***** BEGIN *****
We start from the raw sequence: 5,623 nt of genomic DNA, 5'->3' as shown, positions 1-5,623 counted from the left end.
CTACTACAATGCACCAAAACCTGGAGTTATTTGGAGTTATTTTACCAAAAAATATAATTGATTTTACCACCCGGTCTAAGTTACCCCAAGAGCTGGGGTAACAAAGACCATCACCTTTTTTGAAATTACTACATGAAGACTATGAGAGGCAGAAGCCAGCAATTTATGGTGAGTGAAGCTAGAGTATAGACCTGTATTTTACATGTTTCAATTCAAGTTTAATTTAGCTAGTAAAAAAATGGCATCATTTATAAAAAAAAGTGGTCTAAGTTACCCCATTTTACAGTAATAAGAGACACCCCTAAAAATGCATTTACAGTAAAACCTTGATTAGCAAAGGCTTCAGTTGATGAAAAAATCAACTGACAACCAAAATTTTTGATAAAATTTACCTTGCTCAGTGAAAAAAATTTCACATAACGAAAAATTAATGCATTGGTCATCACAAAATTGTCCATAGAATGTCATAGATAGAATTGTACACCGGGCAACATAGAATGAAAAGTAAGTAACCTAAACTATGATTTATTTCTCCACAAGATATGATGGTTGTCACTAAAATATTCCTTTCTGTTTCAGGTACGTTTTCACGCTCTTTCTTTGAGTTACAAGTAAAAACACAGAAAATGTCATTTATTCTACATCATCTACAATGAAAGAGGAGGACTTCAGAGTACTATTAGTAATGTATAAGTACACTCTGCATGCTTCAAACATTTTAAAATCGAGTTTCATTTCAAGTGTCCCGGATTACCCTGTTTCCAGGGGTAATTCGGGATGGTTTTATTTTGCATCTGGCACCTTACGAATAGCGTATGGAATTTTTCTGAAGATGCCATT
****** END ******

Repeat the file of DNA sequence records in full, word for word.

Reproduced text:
We start from the raw sequence: 5,623 nt of genomic DNA, 5'->3' as shown, positions 1-5,623 counted from the left end.
CTACTACAATGCACCAAAACCTGGAGTTATTTGGAGTTATTTTACCAAAAAATATAATTGATTTTACCACCCGGTCTAAGTTACCCCAAGAGCTGGGGTAACAAAGACCATCACCTTTTTTGAAATTACTACATGAAGACTATGAGAGGCAGAAGCCAGCAATTTATGGTGAGTGAAGCTAGAGTATAGACCTGTATTTTACATGTTTCAATTCAAGTTTAATTTAGCTAGTAAAAAAATGGCATCATTTATAAAAAAAAGTGGTCTAAGTTACCCCATTTTACAGTAATAAGAGACACCCCTAAAAATGCATTTACAGTAAAACCTTGATTAGCAAAGGCTTCAGTTGATGAAAAAATCAACTGACAACCAAAATTTTTGATAAAATTTACCTTGCTCAGTGAAAAAAATTTCACATAACGAAAAATTAATGCATTGGTCATCACAAAATTGTCCATAGAATGTCATAGATAGAATTGTACACCGGGCAACATAGAATGAAAAGTAAGTAACCTAAACTATGATTTATTTCTCCACAAGATATGATGGTTGTCACTAAAATATTCCTTTCTGTTTCAGGTACGTTTTCACGCTCTTTCTTTGAGTTACAAGTAAAAACACAGAAAATGTCATTTATTCTACATCATCTACAATGAAAGAGGAGGACTTCAGAGTACTATTAGTAATGTATAAGTACACTCTGCATGCTTCAAACATTTTAAAATCGAGTTTCATTTCAAGTGTCCCGGATTACCCTGTTTCCAGGGGTAATTCGGGATGGTTTTATTTTGCATCTGGCACCTTACGAATAGCGTATGGAATTTTTCTGAAGATGCCATT